Summary: A new study reports caffeine concentration, the equivalent of four cups of coffee, can promote the movement of a regulatory protein into mitochondria. This can enhance mitochondrial function and protect heart cells from damage.
Caffeine consumption has been associated with lower risks for multiple diseases, including type II diabetes, heart disease, and stroke, but the mechanism underlying these protective effects has been unclear. A new study now shows that caffeine promotes the movement of a regulatory protein into mitochondria, enhancing their function and protecting cardiovascular cells from damage.
The work, publishing 21 June in the open access journal PLOS Biology, by Judith Haendeler and Joachim Altschmied of the Medical Faculty, Heinrich-Heine-University and the IUF-Leibniz Research Institute for Environmental Medicine in Duesseldorf, Germany, and colleagues, found that the protective effect was reached at a concentration equivalent to consumption of four cups of coffee, suggesting the effect may be physiologically relevant.
The authors have previously shown that at physiologically relevant concentrations (i.e. levels reached after four or more cups of coffee) caffeine improved the functional capacity of endothelial cells, which line the interior of blood vessels, and that the effect involved mitochondria, the cell’s energy powerhouses.
Here, they showed that a protein called p27, known mainly as an inhibitor of the cell cycle, was present in mitochondria in the major cell types of the heart. In these cells, mitochondrial p27 promoted migration of endothelial cells, protected heart muscle cells from cell death, and triggered the conversion of fibroblasts into cells containing contractile fibers — all crucial for repair of heart muscle after myocardial infarction. They found that caffeine induced the movement of p27 into mitochondria, setting off this beneficial chain of events, and did so at a concentration that is reached in humans by drinking four cups of coffee. Caffeine was protective against heart damage in pre-diabetic, obese mice, and in aged mice.
“Our results indicate a new mode of action for caffeine,” said Haendeler, “one that promotes protection and repair of heart muscle through the action of mitochondrial p27. These results should lead to better strategies for protecting heart muscle from damage, including consideration of coffee consumption or caffeine as an additional dietary factor in the elderly population. Furthermore, enhancing mitochondrial p27 could serve as a potential therapeutic strategy not only in cardiovascular diseases but also in improving healthspan.”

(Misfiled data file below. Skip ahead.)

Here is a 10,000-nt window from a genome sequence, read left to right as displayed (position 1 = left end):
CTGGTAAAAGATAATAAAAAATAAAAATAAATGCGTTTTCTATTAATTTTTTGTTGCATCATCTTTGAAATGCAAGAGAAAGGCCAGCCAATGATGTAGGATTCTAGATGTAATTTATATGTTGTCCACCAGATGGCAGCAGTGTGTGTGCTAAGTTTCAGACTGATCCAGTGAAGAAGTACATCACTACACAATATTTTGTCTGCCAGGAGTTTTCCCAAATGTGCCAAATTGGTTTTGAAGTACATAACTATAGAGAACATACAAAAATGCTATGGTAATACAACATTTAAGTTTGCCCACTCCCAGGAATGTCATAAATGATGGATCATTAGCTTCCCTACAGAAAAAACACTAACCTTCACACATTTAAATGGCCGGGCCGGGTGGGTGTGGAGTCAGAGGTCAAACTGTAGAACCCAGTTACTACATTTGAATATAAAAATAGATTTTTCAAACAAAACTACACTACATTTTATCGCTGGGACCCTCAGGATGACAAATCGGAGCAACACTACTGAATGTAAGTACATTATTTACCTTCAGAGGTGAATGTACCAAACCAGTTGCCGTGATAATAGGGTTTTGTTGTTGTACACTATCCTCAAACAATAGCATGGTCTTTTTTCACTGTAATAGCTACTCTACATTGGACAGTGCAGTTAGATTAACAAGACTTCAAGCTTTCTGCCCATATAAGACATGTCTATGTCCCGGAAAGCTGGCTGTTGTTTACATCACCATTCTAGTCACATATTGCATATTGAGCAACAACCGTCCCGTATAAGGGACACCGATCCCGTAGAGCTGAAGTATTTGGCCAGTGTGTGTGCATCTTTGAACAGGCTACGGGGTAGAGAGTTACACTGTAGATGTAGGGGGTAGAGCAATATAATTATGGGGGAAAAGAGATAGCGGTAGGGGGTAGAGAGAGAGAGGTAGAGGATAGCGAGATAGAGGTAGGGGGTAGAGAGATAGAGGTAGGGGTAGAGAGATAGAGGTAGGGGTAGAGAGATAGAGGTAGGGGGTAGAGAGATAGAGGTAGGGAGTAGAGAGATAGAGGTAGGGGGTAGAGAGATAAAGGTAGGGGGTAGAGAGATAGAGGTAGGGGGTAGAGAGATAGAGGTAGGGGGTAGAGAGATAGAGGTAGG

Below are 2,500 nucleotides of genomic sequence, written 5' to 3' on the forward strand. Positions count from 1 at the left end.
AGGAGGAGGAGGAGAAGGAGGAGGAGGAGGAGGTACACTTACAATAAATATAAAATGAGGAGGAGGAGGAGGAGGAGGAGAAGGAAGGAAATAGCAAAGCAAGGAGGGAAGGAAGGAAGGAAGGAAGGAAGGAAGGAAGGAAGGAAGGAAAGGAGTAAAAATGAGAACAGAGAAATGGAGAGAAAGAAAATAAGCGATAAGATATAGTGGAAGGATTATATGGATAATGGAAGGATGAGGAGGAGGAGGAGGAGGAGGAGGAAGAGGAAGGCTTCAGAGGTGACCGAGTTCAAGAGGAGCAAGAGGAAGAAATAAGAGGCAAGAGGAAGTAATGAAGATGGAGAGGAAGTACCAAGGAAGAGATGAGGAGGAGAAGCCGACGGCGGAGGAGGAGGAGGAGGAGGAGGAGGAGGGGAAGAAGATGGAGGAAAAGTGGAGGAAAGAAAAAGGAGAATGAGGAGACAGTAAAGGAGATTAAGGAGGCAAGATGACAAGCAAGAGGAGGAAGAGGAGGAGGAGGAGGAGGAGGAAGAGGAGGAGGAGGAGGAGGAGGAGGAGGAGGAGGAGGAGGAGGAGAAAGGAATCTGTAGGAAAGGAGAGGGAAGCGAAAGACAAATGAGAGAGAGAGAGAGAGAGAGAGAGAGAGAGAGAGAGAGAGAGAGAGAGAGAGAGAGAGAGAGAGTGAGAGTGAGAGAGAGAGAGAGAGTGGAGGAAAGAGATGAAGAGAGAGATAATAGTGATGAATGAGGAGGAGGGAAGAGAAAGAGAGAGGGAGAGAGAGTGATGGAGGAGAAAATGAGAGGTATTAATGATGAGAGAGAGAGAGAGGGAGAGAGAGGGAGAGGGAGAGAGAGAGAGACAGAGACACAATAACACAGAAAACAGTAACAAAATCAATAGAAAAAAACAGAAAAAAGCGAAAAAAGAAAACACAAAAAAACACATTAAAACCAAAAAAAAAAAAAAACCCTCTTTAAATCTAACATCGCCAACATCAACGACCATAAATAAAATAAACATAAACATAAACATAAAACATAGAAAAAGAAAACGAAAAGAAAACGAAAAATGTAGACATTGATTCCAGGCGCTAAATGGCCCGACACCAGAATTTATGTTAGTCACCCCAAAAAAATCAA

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Original Research: Open access research for “CDKN1B/p27 is localized in mitochondria and improves respiration-dependent processes in the cardiovascular system—New mode of action for caffeine” by Niloofar Ale-Agha, Christine Goy, Philipp Jakobs, Ioakim Spyridopoulos, Stefanie Gonnissen, Nadine Dyballa-Rukes, Karin Aufenvenne, Florian von Ameln, Mark Zurek, Tim Spannbrucker, Olaf Eckermann, Sascha Jakob, Simone Gorressen, Marcel Abrams, Maria Grandoch, Jens W. Fischer, Karl Köhrer, René Deenen, Klaus Unfried, Joachim Altschmied, and Judith Haendeler in PLOS Biology. Published June 21 2018.
[cbtabs][cbtab title=”MLA”]PLOS”Caffeine From Four Cups of Coffee Protects the Heart With the Help of Mitochondria.” NeuroscienceNews. NeuroscienceNews, 22 June 2018.
<https://neurosciencenews.com/caffeine-mitochondria-heart-9417/>.[/cbtab][cbtab title=”APA”]PLOS(2018, June 22). Caffeine From Four Cups of Coffee Protects the Heart With the Help of Mitochondria. NeuroscienceNews. Retrieved June 22, 2018 from https://neurosciencenews.com/caffeine-mitochondria-heart-9417/[/cbtab][cbtab title=”Chicago”]PLOS”Caffeine From Four Cups of Coffee Protects the Heart With the Help of Mitochondria.” https://neurosciencenews.com/caffeine-mitochondria-heart-9417/ (accessed June 22, 2018).[/cbtab][/cbtabs]
CDKN1B/p27 is localized in mitochondria and improves respiration-dependent processes in the cardiovascular system—New mode of action for caffeine
We show that the cyclin-dependent kinase inhibitor 1B (CDKN1B)/p27, previously known as a cell cycle inhibitor, is also localized within mitochondria. The migratory capacity of endothelial cells, which need intact mitochondria, is completely dependent on mitochondrial p27. Mitochondrial p27 improves mitochondrial membrane potential, increases adenosine triphosphate (ATP) content, and is required for the promigratory effect of caffeine. Domain mapping of p27 revealed that the N-terminus and C-terminus are required for those improvements. Further analysis of those regions revealed that the translocation of p27 into the mitochondria and its promigratory activity depend on serine 10 and threonine 187. In addition, mitochondrial p27 protects cardiomyocytes against apoptosis. Moreover, mitochondrial p27 is necessary and sufficient for cardiac myofibroblast differentiation. In addition, p27 deficiency and aging decrease respiration in heart mitochondria. Caffeine does not increase respiration in p27-deficient animals, whereas aged mice display improvement after 10 days of caffeine in drinking water. Moreover, caffeine induces transcriptome changes in a p27-dependent manner, affecting mostly genes relevant for mitochondrial processes. Caffeine also reduces infarct size after myocardial infarction in prediabetic mice and increases mitochondrial p27. Our data characterize mitochondrial p27 as a common denominator that improves mitochondria-dependent processes and define an increase in mitochondrial p27 as a new mode of action of caffeine.